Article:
"THEY'LL HAVE TO GIVE IT BACK EVENTUALLY"
- Published in the Vancouver Sun, October 09, 2002
A Chilliwack man had hoped to make Canadian history Tuesday by going to the Hope RCMP
detachment and picking up 51 marijuana plants and four grow lights that had been seized in
a drug raid.
He recently received approval from the federal government to grow and possess
up to 1,875 grams of pot for medicinal purposes.
Defence Lawyer Dale Pedersen, had received a phone call from the Hope RCMP's exhibit
custodian saying they could come and pick up the items seized in the raid, including
the plants, lights, a small container of pot and a pot pipe. The Chilliwack man said he believes the
return of the plants would be the first time the RCMP had returned pot plants to growers.
But when he showed up with a group of supporters and several members of the media
Tuesday morning, he was told the release of the material had to be okayed through Health
Canada, which might take a day or two. He was dismayed that his 15-month ordeal
over the plants had been extended.
"Justice delayed is justice lost, I feel," he said. "I know they'll have
to give it back eventually. I just can't believe they're delaying this another hour, day,
minute. It's absurd. It's immoral. And it's going to change."
Hope RCMP Staff Sergeant Jim Delnea said police tried to contact the Chilliwack man Tuesday morning
to tell him there were further complications before he would receive his pot back, but
he was already en route to the police station. Sgt. Delnea said that given the nature of
the exhibits to be returned, he wanted to make sure of the process before releasing them.
"This is a new area that we're into, and before I end up making a decision as detachment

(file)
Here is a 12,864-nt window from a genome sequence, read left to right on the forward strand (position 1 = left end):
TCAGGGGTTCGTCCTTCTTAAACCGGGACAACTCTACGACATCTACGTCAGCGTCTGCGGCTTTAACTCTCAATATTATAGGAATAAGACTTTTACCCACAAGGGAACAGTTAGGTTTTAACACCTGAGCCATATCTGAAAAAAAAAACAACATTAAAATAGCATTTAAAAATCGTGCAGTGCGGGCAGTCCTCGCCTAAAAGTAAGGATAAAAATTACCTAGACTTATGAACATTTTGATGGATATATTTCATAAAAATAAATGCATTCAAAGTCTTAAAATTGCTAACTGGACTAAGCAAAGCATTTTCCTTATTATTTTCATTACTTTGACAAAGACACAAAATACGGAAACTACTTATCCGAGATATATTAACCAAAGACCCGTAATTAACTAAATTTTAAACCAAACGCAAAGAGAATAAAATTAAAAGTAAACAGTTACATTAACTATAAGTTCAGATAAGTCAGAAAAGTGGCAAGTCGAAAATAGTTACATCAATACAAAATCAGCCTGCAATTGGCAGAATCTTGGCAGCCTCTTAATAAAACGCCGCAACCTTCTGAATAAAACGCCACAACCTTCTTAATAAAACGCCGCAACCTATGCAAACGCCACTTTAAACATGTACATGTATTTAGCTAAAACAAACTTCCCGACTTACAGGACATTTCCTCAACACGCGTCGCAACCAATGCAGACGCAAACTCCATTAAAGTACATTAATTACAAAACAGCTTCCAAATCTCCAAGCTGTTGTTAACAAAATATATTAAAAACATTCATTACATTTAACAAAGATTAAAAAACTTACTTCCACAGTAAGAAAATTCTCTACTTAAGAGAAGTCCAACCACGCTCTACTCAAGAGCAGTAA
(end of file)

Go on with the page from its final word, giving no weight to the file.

commander on returning those exhibits, I'll make sure that Health Canada gives us appropriate
guidance," he said. "There's lots of questions to be asked. We are talking to our department
of justice prosecutor to see what their position is on it, as well as Health Canada."
The Chilliwack man said he smokes high-grade marijuana every day to deal with a number of ailments,
including HIV, hepatitis C, glaucoma and chronic pain. He applied for a licence to grow medicinal
marijuana for his own use in 1999, and got approval to do so Sept. 9, 2002. He was growing pot
in a friend's shed in Hope when the police raided the operation and seized the plants
and grow lights in July, 2001.
With his supply of marijuana cut off, he founded the Holy Smoke Healing Center marijuana compassion
club in Chilliwack to supply the needs of medicinal marijuana users like himself.
He said he has spent up to $537 in one day on the high-grade pot that he needs for his ills.
He said he expects his pot plants to be dead when he gets them back. If so, he said
he may sue the RCMP over their loss.